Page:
At least five officials at the Environmental Protection Agency were demoted, removed, reassigned, put on leave or asked for new jobs after voicing concerns about embattled EPA Administrator Scott Pruitt, the New York Times reported Thursday.
Pruitt is in hot water after dominating the news cycle this week with reports that heto the wife of a lobbyist, and that two of his top aides received hefty raises. Those stories follow others from earlier this year about Pruitt's expensive travel. CBS News' Julianna Goldman also reported Thursday that the agent in charge of Pruitt's security detail was reassigned shortly after objecting to Pruitt's desire to when there was traffic, and he was late to a business meeting.
The New York Times reported that some EPA officials objected to office furniture spending, first-class travel, and additional security coverage — including a 20-person protective detail. One of the officials, political appointee Kevin Chmielewski, was placed on administrative leave without pay, the Times reported, citing two people familiar with the situation. Chmielewski, the Times reported, had voiced some of his concerns about Pruitt to the White House's presidential personnel office.
Two other officials, career officials Reginald Allen and Eric Weese, were placed in jobs where they had less authority in spending decisions and interaction with the administrator when they expressed their concerns, the Times reported. And another career official, John Reeder, took a position with American University after the EPA told him to take a new job, according to the Times.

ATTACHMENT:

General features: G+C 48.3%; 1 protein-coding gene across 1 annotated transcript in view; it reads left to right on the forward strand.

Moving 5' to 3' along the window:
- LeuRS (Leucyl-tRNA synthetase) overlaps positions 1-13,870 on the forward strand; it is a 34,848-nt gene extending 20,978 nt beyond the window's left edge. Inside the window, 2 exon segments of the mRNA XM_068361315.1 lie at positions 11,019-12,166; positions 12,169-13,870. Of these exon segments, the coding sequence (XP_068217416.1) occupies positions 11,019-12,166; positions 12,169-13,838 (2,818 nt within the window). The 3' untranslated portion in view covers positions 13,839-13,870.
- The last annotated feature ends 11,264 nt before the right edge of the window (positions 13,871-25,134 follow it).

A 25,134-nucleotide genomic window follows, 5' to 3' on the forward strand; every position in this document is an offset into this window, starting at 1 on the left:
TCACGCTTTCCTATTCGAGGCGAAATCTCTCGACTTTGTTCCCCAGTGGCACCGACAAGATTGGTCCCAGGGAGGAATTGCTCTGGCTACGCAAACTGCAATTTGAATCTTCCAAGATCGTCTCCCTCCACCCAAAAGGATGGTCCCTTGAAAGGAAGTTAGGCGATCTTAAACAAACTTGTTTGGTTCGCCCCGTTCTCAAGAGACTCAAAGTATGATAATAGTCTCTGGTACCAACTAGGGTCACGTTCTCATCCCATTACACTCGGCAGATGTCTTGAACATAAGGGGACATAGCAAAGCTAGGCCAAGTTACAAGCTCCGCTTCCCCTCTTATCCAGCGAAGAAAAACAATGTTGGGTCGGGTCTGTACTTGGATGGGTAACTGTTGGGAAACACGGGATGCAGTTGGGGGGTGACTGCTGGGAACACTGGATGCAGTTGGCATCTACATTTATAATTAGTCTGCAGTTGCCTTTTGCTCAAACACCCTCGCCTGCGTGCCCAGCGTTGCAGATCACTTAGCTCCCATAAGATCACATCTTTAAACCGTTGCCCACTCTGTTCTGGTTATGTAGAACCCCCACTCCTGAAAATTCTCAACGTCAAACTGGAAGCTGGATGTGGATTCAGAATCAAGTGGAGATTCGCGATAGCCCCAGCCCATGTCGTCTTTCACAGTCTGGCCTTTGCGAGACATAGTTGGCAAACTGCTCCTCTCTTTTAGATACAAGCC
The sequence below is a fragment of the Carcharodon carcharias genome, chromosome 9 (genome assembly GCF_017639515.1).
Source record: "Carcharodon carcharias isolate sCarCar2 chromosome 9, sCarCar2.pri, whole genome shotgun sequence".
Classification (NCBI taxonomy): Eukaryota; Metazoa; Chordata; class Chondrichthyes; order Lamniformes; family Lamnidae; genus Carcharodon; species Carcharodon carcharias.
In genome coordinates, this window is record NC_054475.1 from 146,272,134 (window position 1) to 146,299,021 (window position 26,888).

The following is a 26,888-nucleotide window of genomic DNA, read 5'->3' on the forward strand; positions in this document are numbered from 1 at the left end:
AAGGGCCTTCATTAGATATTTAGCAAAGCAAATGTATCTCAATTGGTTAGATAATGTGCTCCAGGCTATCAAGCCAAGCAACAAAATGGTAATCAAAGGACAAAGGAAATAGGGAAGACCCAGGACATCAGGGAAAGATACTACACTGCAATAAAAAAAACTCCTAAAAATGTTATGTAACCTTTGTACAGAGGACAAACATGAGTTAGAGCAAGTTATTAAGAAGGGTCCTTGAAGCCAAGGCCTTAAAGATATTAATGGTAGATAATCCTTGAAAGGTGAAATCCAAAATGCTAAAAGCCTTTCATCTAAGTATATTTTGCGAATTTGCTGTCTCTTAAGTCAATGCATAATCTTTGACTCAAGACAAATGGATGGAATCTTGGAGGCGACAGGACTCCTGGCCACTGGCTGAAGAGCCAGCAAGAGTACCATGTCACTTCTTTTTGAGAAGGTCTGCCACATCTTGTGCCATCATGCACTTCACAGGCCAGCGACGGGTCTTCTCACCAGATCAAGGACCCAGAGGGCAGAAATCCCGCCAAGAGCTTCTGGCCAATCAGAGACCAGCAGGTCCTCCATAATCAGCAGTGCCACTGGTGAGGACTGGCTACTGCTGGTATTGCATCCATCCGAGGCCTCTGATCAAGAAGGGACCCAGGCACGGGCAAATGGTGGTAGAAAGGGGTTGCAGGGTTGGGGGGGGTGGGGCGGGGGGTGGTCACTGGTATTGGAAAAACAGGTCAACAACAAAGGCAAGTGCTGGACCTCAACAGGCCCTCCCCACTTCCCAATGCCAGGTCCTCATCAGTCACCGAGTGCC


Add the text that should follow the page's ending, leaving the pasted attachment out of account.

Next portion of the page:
A spokesman for the EPA disputed the Times' version of events.
"This is a group of disgruntled employees who have either been dismissed or reassigned," said EPA spokesman Jahan Wilcox.
Wilcox also responded to a New York Times story claiming Pruitt's chief of staff, Ryan Jackson, is considering leaving.
"EPA Chief of Staff Ryan Jackson, is committed to advancing President Trump's agenda of regulatory certainty and environmental stewardship and continues to do so under Administrator Pruitt's leadership," Wilcox said.
Stories about Pruitt have made headlines since last week, when ABC News first reported Pruitt last year lived in a condo belonging to the wife of a Washington lobbyist. As CBS News has reported, the condo cost Pruitt $50 a night, and he only paid for nights when he was in town. Pruitt has insisted the arrangement was signed off on by an ethics official. In an interview with Fox News' Ed Henry Thursday night, Pruitt also addressed a report from The Atlantic that two staff members. Pruitt blamed whoever made that decision to give the raises, which he said he knew nothing about at the time, and said he had fixed the problem.
"I'm fixing the problem," Pruitt told Henry.
An EPA spokesperson did not immediately respond to a request for comment.
Mr. Trump, at least publicly, is standing by Pruitt. The White House is reviewing Pruitt's actions.
On Air Force One heading from West Virginia to Washington, D.C., Thursday, Mr. Trump called Pruitt a "good man."
"I have to look at them," Mr. Trump said of the claims against Pruitt. "...I'll make that determination. But he's a good man, he's done a terrific job. But I'll take a look at it."